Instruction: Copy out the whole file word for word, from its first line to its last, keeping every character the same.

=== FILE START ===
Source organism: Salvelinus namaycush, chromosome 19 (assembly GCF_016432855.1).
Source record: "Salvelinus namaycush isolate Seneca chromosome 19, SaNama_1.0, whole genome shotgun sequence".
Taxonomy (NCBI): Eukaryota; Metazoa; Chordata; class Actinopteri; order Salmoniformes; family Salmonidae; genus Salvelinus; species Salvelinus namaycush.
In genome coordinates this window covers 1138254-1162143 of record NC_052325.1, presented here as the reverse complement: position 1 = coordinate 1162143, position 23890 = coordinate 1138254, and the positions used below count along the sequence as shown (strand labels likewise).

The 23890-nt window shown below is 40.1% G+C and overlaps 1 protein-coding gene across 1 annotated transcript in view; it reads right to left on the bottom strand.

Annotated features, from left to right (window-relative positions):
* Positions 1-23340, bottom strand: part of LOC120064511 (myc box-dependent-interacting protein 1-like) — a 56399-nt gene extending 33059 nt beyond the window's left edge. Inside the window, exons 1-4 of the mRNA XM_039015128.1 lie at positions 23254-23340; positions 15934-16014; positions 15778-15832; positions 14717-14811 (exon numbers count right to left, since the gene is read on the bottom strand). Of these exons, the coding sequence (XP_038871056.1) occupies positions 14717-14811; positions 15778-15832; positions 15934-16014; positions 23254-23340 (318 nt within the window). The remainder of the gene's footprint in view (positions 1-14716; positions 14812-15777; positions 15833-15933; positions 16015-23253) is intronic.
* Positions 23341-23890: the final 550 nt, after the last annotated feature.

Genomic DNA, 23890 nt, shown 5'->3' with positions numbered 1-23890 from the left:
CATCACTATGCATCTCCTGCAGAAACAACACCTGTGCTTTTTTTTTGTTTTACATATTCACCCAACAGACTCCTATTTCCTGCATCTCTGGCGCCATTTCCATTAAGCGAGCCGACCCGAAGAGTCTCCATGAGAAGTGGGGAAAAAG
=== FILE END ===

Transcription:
Source organism: Salvelinus namaycush, chromosome 19 (assembly GCF_016432855.1).
Source record: "Salvelinus namaycush isolate Seneca chromosome 19, SaNama_1.0, whole genome shotgun sequence".
Taxonomy (NCBI): Eukaryota; Metazoa; Chordata; class Actinopteri; order Salmoniformes; family Salmonidae; genus Salvelinus; species Salvelinus namaycush.
In genome coordinates this window covers 1138254-1162143 of record NC_052325.1, presented here as the reverse complement: position 1 = coordinate 1162143, position 23890 = coordinate 1138254, and the positions used below count along the sequence as shown (strand labels likewise).

The 23890-nt window shown below is 40.1% G+C and overlaps 1 protein-coding gene across 1 annotated transcript in view; it reads right to left on the bottom strand.

Annotated features, from left to right (window-relative positions):
* Positions 1-23340, bottom strand: part of LOC120064511 (myc box-dependent-interacting protein 1-like) — a 56399-nt gene extending 33059 nt beyond the window's left edge. Inside the window, exons 1-4 of the mRNA XM_039015128.1 lie at positions 23254-23340; positions 15934-16014; positions 15778-15832; positions 14717-14811 (exon numbers count right to left, since the gene is read on the bottom strand). Of these exons, the coding sequence (XP_038871056.1) occupies positions 14717-14811; positions 15778-15832; positions 15934-16014; positions 23254-23340 (318 nt within the window). The remainder of the gene's footprint in view (positions 1-14716; positions 14812-15777; positions 15833-15933; positions 16015-23253) is intronic.
* Positions 23341-23890: the final 550 nt, after the last annotated feature.

Genomic DNA, 23890 nt, shown 5'->3' with positions numbered 1-23890 from the left:
CATCACTATGCATCTCCTGCAGAAACAACACCTGTGCTTTTTTTTTGTTTTACATATTCACCCAACAGACTCCTATTTCCTGCATCTCTGGCGCCATTTCCATTAAGCGAGCCGACCCGAAGAGTCTCCATGAGAAGTGGGGAAAAAG